Taylor-Made for Business
Michael Taylor Designs's headquarters, a San Francisco soap factory designed by Fisher Weisman, looks inviting enough to move into
Zahid Sardar -- Interior Design, 3/1/2003 12:00:00 AM
The line between residential and contract design has blurred lately, but zebra rugs and Napoléonic campaign beds rarely make it into fancy bank executives' offices. So why the homelike refinement at Michael Taylor Designs in San Francisco? "We're in the luxury-goods business," says CEO Paul J. Weaver, who manufactures high-end residential furniture for the company he founded with its celebrated namesake in 1984.
Luxury arrived quite recently in Michael Taylor Designs's neighborhood of Potrero Hill. Where young professionals stroll and school children play in the park was not so long ago a desolate semi-industrial zone. In 1946, Weaver's company's current headquarters started life as a factory and general offices for Hexol soap. The huge building was essentially a fireproof concrete box, with steel trusses supporting a concrete-slab roof perforated by overscale skylights. Manufacturing took place in back; offices, bathrooms, and a kitchen filled one corner; above, a mezzanine handled storage.
Little of this suited a premier furniture company, but the building's front section does boast 5,600 square feet of space. That was enough to consolidate a design atelier, clerical areas, and a separate floor for Weaver's private office and an executive conference room. (Manufacturing and development departments have moved to Los Angeles.)
"Because it's a leased building, we couldn't go completely insane with it," Fisher Weisman principal Jeffry Weisman says. Nonetheless, the interior he perfected over a four-year period required radical moves. He emptied the concrete shell, stripping it of every nonstructural wall, and opened up part of the mezzanine to reveal double-height spaces, particularly an atrium entry.
So far, Weisman has redone the reception area several times. "The furniture business is also a fashion business," he says. The scheme for the reception area's current incarnation is based on a model room that Michael Taylor designed for a showcase in the 1950s. Besides potted palm trees, that basically entailed black, white, and the red that Taylor favored ever since he created Elizabeth Arden's trademark Red Door. "Everything is generously scaled, for a company that produces large pieces, but we kept it pretty simple. Michael considered red a neutral," Weisman says. A red carpet—with a charcoal border that blends into the concrete floor—anchors generously proportioned seating from the Jennifer line, named for actress Jennifer Jones. The upholstery is a linen velvet that Taylor designed for Jones and her philanthropist husband, Norton Simon.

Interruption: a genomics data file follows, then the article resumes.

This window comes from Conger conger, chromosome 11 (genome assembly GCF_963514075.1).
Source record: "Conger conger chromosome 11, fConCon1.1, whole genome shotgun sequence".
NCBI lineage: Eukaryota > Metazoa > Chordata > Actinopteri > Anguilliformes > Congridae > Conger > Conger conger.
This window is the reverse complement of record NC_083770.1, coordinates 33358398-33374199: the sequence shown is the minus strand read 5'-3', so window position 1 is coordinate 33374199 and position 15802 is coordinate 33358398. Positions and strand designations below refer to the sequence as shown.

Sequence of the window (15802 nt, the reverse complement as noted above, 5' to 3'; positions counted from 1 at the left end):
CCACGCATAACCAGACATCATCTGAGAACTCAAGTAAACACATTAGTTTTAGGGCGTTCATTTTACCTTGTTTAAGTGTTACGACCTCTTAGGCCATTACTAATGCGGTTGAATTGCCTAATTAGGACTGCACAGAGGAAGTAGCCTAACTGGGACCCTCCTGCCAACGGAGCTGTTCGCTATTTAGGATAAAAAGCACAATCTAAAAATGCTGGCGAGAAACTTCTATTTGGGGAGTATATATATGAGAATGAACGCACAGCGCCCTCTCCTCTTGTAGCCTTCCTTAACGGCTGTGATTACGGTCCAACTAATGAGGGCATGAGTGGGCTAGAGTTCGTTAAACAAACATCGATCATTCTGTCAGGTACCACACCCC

Flanking reception are office cubicles. A staff of 20 works here, separated by wood-framed partitions clad in white-painted drywall. The dividers, 5 feet 2 inches high, look mazelike when viewed from above.
What remains of the original mezzanine became Weaver's personal domain, reached by a new staircase. Sound-absorbant sea grass covers the stairs and the floor. "Paul needs quiet to be productive," Weisman says. The placement of Weaver's private office, behind the executive conference room, offers additional buffering against disturbance. "When he wants, two sets of doors can shut off everything else," Weisman continues.
The conference room could easily pass for a dining room, but it's used to hold meetings, entertain clients, and host the occasional fund-raiser. (The Foundation for Design Integrity is a cause that Weaver champions—through enlightened self-interest. "We're one of the most imitated furniture companies in America," he says.) Michael Taylor Designs furniture includes a stone-topped neoclassical dining table and silk-covered chairs adapted from a 17th-century Portuguese child's chair.
Weaver's private office has all the glamour of a Pacific Heights sitting room. The company's reproduction Italian Renaissance mirrors flank simple ebonized shelves where Weaver shows off Attic urns that he found in London. The CEO sits in a Klismos chair—a reproduction of the 1940s design by T.H. Robsjohn-Gibbings. For visitors, Weisman provided two medallion-backed chairs, copies of a Louis XVI piece that once belonged to Taylor.